“I love the history and the stories behind artists and their guitars. It’s like seeing the seeds of their imagination.
Creativity is a big part of who I am. At Martin, a lot of our people are true artisans. Some are artists/painters outside of work, or may work in fashion.”
We also discussed Martin’s move over the past few decades from offering lower priced guitars under a different brand, to bringing them all under the CF Martin banner, even the very least costly beginner models.
“Even though we cover many price points, I think the common thread across them all is quality and tone and playability. I also think that we will see more and more that the consumer is becoming better educated, and has certain pre-determined perspectives. But people will begin to understand that there are a wide variety of materials that can make good guitars. Issues like reforestation and deforestation means that resourcing materials will continue to evolve.”
He tells us that Martin is currently shipping about 140,000 new guitars each year, a good number of these being made in the second Martin facility located in Navojoa in the northern Mexican state of Sonora. The Martin shop in Nazareth completes around 200 guitars each day, or slightly more than 50,000 per year.
Soon they’ll be celebrating the 35th year of operation for the Sonora plant, and Ripsam was adamant that all instruments built there are shipped to Nazareth for inspection before going out to dealers or customers. These are their only two manufacturing operations.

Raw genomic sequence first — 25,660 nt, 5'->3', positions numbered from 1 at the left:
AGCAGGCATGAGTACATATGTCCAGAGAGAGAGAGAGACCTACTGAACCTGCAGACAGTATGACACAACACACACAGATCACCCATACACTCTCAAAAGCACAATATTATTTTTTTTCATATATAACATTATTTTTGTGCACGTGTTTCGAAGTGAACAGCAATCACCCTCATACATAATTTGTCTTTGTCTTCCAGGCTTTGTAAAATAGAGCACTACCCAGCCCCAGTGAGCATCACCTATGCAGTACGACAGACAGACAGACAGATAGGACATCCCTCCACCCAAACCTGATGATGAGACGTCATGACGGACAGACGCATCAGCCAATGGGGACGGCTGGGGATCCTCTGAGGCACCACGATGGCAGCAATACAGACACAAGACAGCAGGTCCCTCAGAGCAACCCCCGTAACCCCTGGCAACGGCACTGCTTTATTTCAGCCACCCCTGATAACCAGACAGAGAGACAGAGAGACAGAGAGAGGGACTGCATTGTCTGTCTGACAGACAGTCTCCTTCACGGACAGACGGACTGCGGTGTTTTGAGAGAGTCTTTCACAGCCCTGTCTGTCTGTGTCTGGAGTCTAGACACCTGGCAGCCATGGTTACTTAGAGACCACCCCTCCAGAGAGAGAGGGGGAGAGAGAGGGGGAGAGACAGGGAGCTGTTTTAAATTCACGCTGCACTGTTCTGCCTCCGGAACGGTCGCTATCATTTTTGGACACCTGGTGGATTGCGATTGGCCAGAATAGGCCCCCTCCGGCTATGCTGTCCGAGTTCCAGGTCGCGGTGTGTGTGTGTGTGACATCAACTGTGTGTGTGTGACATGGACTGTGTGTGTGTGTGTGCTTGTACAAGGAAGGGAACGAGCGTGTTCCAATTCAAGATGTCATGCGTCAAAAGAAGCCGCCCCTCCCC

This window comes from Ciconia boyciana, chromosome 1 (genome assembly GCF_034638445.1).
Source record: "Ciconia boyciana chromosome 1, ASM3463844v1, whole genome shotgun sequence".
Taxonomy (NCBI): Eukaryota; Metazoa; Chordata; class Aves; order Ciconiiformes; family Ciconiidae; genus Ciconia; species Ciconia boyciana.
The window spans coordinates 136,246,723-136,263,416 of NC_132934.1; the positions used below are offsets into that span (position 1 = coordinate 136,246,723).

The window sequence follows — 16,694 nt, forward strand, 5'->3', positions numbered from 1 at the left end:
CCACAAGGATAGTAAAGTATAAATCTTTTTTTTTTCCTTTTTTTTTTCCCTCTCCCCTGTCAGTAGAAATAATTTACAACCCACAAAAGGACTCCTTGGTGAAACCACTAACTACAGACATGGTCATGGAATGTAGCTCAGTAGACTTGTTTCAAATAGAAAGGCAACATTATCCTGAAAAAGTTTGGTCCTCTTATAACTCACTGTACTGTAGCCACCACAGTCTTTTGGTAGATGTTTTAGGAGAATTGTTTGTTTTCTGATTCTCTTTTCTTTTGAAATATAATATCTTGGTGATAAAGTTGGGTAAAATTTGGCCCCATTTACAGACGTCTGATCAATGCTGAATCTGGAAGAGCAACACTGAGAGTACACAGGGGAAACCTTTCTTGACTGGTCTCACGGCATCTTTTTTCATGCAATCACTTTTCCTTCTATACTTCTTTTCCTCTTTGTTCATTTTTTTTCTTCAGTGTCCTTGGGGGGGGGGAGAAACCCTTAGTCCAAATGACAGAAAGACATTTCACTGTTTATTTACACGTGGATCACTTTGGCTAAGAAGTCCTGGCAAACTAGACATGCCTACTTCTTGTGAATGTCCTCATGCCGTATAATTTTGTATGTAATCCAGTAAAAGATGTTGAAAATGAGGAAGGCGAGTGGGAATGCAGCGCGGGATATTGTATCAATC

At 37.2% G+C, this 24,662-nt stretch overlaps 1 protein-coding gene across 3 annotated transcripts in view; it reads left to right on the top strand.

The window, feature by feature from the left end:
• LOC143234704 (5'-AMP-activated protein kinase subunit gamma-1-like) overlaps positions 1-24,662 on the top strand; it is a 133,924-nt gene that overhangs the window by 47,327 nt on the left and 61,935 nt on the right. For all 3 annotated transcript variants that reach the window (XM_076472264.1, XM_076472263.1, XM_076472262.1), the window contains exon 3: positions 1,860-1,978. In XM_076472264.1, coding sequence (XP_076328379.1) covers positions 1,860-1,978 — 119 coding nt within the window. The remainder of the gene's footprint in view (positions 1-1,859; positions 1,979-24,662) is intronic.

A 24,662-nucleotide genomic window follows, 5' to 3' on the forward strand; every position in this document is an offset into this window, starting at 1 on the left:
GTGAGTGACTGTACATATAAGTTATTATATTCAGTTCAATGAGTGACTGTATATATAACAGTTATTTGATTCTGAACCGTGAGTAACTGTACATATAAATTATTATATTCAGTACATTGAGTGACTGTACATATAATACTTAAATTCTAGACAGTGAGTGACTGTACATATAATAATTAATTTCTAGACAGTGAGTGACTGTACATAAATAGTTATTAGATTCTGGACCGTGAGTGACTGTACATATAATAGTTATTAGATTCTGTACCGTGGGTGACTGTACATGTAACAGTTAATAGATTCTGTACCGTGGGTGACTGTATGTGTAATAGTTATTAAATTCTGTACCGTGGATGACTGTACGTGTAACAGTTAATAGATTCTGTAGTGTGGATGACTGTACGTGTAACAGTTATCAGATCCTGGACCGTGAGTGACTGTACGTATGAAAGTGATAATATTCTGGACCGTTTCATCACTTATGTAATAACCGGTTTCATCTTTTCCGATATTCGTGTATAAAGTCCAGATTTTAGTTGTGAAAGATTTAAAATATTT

“Sustainability is a big priority for us. Last year we did a company-wide examination of everything we do – employees, community, environment – to shape our direction forward to become an even more responsible company.
The company has grown close to 50% over the past two years, but that boom seems to be over. We didn’t want to get into a big growth in manufacturing, and then have to fire people afterwards if things slowed down.
We continue to examine how consumers want to engage with us, now that the distribution channels are changing – the independent stores who offer a range of services, as well as the chains who specialize in volume and low prices.
We were the last ones to offer online purchases of our guitars, but we know there are some people who want to deal that way.”
So what can we expect from Martin in the near future?
“Well, we always have new products in development, some connected with artists, which we’ve done well with. We try to think about the audience we should connect with, which is very diverse, covering a lot of different genres. There will be new Eric Clapton and John Mayer guitars, and we have a solid pipeline of projects covering many genres including bluegrass. It’s real hard work, but we are excited about it.
I feel that colors are under-leveraged in acoustic guitars. For instance, the Mayer model is a fantastic color.”
And finally, how does it feel to be heading up such an iconic brand?
“Truly, it doesn’t feel like work. I’m working with amazing people as part of an amazing company that impacts people’s lives everyday by helping them to unleash their artist within. It’s all been very special for me and my family
The first thing I do every morning when I get into the office is play the guitar, to remember what it is that we are doing.
I think of the CEO 10, 1933 Ambertone limited edition guitar, which I designed myself… Seeing that out there with my signature, it’s hard to describe how that feels. It’s so humbling to be able to make a contribution.
I’m very grateful to Chris and the family that they have given me me the opportunity.”
You can learn more about all the guitars, accessories, and services offered by the Martin Guitar company online.